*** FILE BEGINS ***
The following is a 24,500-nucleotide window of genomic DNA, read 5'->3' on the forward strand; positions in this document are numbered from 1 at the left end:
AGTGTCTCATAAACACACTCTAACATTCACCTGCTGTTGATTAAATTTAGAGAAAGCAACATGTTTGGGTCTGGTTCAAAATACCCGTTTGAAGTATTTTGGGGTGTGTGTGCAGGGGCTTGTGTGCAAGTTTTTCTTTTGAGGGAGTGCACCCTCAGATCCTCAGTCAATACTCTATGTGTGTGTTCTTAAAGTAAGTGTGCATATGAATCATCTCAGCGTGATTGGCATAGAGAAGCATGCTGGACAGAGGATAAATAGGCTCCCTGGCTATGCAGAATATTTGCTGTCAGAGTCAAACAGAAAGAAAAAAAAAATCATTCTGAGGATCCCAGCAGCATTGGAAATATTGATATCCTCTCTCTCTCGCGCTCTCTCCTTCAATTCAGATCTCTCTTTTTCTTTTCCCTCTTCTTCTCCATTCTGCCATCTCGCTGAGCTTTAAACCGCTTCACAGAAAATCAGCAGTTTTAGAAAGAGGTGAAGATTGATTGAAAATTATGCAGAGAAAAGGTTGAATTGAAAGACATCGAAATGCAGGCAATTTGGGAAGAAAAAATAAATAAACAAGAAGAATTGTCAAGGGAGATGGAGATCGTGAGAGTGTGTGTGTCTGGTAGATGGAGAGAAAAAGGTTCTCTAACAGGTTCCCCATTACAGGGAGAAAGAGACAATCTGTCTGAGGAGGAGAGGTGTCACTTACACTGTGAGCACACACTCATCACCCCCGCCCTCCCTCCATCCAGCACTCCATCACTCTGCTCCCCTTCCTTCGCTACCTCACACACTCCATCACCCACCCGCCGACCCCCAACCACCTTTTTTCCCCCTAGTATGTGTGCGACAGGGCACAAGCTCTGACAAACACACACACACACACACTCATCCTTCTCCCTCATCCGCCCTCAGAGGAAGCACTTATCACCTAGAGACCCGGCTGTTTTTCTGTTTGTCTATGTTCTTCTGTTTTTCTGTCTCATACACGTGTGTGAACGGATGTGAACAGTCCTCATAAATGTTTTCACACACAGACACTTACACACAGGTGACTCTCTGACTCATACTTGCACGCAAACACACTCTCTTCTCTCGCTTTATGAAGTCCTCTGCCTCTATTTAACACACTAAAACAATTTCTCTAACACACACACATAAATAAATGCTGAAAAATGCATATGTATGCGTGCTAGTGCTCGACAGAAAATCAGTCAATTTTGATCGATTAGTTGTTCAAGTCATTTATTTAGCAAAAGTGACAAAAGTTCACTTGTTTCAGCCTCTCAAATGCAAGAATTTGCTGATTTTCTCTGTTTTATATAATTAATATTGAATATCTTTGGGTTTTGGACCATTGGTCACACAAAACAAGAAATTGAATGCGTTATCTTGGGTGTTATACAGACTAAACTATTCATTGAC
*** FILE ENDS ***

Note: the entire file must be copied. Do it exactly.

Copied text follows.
The following is a 24,500-nucleotide window of genomic DNA, read 5'->3' on the forward strand; positions in this document are numbered from 1 at the left end:
AGTGTCTCATAAACACACTCTAACATTCACCTGCTGTTGATTAAATTTAGAGAAAGCAACATGTTTGGGTCTGGTTCAAAATACCCGTTTGAAGTATTTTGGGGTGTGTGTGCAGGGGCTTGTGTGCAAGTTTTTCTTTTGAGGGAGTGCACCCTCAGATCCTCAGTCAATACTCTATGTGTGTGTTCTTAAAGTAAGTGTGCATATGAATCATCTCAGCGTGATTGGCATAGAGAAGCATGCTGGACAGAGGATAAATAGGCTCCCTGGCTATGCAGAATATTTGCTGTCAGAGTCAAACAGAAAGAAAAAAAAAATCATTCTGAGGATCCCAGCAGCATTGGAAATATTGATATCCTCTCTCTCTCGCGCTCTCTCCTTCAATTCAGATCTCTCTTTTTCTTTTCCCTCTTCTTCTCCATTCTGCCATCTCGCTGAGCTTTAAACCGCTTCACAGAAAATCAGCAGTTTTAGAAAGAGGTGAAGATTGATTGAAAATTATGCAGAGAAAAGGTTGAATTGAAAGACATCGAAATGCAGGCAATTTGGGAAGAAAAAATAAATAAACAAGAAGAATTGTCAAGGGAGATGGAGATCGTGAGAGTGTGTGTGTCTGGTAGATGGAGAGAAAAAGGTTCTCTAACAGGTTCCCCATTACAGGGAGAAAGAGACAATCTGTCTGAGGAGGAGAGGTGTCACTTACACTGTGAGCACACACTCATCACCCCCGCCCTCCCTCCATCCAGCACTCCATCACTCTGCTCCCCTTCCTTCGCTACCTCACACACTCCATCACCCACCCGCCGACCCCCAACCACCTTTTTTCCCCCTAGTATGTGTGCGACAGGGCACAAGCTCTGACAAACACACACACACACACACTCATCCTTCTCCCTCATCCGCCCTCAGAGGAAGCACTTATCACCTAGAGACCCGGCTGTTTTTCTGTTTGTCTATGTTCTTCTGTTTTTCTGTCTCATACACGTGTGTGAACGGATGTGAACAGTCCTCATAAATGTTTTCACACACAGACACTTACACACAGGTGACTCTCTGACTCATACTTGCACGCAAACACACTCTCTTCTCTCGCTTTATGAAGTCCTCTGCCTCTATTTAACACACTAAAACAATTTCTCTAACACACACACATAAATAAATGCTGAAAAATGCATATGTATGCGTGCTAGTGCTCGACAGAAAATCAGTCAATTTTGATCGATTAGTTGTTCAAGTCATTTATTTAGCAAAAGTGACAAAAGTTCACTTGTTTCAGCCTCTCAAATGCAAGAATTTGCTGATTTTCTCTGTTTTATATAATTAATATTGAATATCTTTGGGTTTTGGACCATTGGTCACACAAAACAAGAAATTGAATGCGTTATCTTGGGTGTTATACAGACTAAACTATTCATTGAC